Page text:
The CamCREES bibliographical notes have lapsed of late, with many of the 2016 seminars missed due to trips away, but it is a pleasure to resurrect them to discuss the three seminars which the Lent Term provided – a talk on early Russian modernism and two on Soviet underground literature.
In the last couple of weeks, we have taken delivery of a wonderful new addition to our collections: the earliest published Russian translation of Goethe’s Faust (1838). This joins two similar relative newcomers – the first full(ish) Russian Faust (1844) and the first Russian translation of another Goethe work, Götz von Berlichingen (1828).
The last few weeks have seen the European University at St. Petersburg (EUSP) pushed ever closer to closing its doors since the university’s controversial investigation by the education ministry’s inspectorate began last summer, with its future now hanging in the balance in the Russian courts. This blog post looks at recent books produced by EUSP’s excellent publishing arm.
EUSP, a private graduate university, has gained admiration since its foundation in 1994 for its work in the social sciences and humanities, as witnessed by the letters of support it has received in recent months within Russia and across the world (English versions can be seen here: https://eu.spb.ru/en/news?filter_40=support_letters). For the librarian, their izdatel’stvo (publishing house) is a great boon. Their contributions to the fields of art and philology are important acquisitions, but their social science output is particularly valuable, filling gaps in the Russian academic market. Three EUSP titles have been added to the catalogue this week, and they are our March 2017 items of the month.
One hundred years ago, Russia was in the grip of the February Revolution. By the Revolution’s end, the Tsar and his government had been overthrown. 1917 had now seen the unthinkable happen, as hundreds of years of tsarist rule were overturned. Yet this was just the beginning of a world-changing year.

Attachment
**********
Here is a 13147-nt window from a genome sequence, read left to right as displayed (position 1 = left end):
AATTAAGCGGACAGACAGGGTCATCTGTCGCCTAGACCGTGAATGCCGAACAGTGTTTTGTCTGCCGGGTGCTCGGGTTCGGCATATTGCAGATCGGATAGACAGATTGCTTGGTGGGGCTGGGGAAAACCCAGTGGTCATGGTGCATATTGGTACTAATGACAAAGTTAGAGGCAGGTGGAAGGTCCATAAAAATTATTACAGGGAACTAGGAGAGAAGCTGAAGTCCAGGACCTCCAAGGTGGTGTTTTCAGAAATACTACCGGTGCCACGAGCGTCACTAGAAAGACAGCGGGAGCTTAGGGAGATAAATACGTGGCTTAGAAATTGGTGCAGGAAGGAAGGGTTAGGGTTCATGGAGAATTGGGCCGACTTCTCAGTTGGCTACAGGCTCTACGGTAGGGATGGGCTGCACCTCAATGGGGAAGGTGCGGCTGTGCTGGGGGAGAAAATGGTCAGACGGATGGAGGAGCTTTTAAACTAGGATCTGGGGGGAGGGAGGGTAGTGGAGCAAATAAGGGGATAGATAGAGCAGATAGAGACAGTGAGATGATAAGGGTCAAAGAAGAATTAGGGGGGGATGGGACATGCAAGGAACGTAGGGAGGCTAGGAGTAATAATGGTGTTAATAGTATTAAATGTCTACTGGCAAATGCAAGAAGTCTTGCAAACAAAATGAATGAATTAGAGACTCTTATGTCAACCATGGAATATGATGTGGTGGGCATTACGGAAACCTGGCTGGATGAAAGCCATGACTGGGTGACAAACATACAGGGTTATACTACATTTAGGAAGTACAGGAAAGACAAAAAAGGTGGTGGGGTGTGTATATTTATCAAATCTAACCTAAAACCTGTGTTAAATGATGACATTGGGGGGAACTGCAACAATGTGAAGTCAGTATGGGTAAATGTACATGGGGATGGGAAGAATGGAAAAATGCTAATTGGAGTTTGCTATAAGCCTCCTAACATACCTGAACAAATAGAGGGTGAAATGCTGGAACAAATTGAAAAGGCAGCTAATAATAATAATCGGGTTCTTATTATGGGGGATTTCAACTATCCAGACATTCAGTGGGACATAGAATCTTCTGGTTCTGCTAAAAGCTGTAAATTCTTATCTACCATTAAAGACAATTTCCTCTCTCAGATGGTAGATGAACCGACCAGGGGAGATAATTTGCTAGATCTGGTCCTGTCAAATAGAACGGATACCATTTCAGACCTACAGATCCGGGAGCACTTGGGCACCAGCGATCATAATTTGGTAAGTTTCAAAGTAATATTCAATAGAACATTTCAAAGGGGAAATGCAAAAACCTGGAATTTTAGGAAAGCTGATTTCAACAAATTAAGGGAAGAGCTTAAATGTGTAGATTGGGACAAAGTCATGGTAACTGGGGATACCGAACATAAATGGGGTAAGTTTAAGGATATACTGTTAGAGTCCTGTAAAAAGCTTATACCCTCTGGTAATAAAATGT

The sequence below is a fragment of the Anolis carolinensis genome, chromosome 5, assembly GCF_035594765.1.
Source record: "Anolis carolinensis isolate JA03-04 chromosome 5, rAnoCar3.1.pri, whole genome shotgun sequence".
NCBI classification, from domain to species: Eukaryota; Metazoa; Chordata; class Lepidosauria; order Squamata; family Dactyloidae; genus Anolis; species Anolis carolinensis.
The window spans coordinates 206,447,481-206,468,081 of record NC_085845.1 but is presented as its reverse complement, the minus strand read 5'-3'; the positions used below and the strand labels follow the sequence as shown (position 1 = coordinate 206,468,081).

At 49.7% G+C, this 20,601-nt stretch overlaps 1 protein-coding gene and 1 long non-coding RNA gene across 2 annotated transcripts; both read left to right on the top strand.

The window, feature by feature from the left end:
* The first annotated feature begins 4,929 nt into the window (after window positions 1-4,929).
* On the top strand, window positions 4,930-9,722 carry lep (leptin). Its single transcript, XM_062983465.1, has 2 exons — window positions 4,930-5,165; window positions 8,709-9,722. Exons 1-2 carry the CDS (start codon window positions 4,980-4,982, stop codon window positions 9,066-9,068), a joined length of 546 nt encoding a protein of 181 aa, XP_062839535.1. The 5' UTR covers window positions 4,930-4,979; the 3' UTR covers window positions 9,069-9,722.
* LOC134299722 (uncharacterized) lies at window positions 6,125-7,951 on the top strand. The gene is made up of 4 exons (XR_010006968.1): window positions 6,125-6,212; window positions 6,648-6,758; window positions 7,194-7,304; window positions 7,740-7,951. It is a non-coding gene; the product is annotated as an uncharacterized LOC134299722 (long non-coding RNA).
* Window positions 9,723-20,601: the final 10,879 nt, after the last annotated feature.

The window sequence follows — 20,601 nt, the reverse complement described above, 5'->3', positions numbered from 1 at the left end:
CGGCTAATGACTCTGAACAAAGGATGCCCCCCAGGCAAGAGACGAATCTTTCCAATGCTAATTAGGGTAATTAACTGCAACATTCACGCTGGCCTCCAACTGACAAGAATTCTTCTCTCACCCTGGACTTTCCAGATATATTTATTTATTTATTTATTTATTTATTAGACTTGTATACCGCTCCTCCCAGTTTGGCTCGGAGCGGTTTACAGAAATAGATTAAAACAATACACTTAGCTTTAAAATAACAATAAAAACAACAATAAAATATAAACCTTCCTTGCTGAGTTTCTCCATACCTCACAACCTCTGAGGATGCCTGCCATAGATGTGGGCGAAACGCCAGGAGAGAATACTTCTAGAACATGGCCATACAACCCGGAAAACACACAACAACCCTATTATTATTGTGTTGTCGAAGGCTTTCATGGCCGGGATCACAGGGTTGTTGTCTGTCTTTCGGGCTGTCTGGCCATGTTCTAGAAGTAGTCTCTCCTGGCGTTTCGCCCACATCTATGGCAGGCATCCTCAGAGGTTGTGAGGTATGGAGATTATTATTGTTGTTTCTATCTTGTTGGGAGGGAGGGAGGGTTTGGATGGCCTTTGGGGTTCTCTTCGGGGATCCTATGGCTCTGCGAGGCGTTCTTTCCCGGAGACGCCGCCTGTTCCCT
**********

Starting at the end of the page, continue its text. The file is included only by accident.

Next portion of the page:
First, a pedant’s note about months. Many readers will know that the February and October Revolutions refer to the Julian calendar, and are what we usually refer to as dates in the “Old Style”. In the Gregorian calendar (whose dates are “New Style”), the February Revolution took place in March and the October Revolution in November. The names have, however, always stuck. The Soviets formally adopted the Gregorian calendar in early 1918 but the Fevral’skaia revoliutsiia and Oktiabr’skaia revoliutsiia remained untouched.
While we normally write in this blog about books held by Cambridge, and while 1917-related UL material will certainly be studied in future posts, today’s post celebrates instead a freely available online initiative set up to mark the Russian centenary, the fascinating site 1917: svobodnaia istoriia (1917: free history): https://project1917.ru/ Designed specifically for a modern audience accustomed to real-time updates, the site covers the events of one hundred years ago, “as described by those involved … [using] only diaries, letters, memoirs, newspapers and other documents.” Illustrated with photos, art, and newsreel footage from the time, 1917: svobodnaia istoriia is absolutely captivating and terrifyingly good at bringing extremely turbulent times to life.
Russian rules allow the export of modern books that are a maximum of 50 years old. Towards the end of each calendar year, I therefore have a look at the books soon to turn 51 which are available for purchase from Ozon, a Russian online shop in the mould of Amazon. These are almost always incredibly cheap and in impressively good condition, and it is impossible to resist buying rather a lot.
Last month, then, I bought 55 books published in 1966. While the emphasis of Russian modern book selection would clearly be on Russian and East European culture and history, the table below (and the illustrations above it) show that my eye was drawn to less standard subjects for this older material. Technology, for example, came second overall – seeing how mid-century Soviets developed and wrote about computers, for example, could quite conceivably spark someone’s interest in the future.
|Fine arts (includes architecture)||7|
|Language and literature||2|
|Performing arts (cinema etc)||7|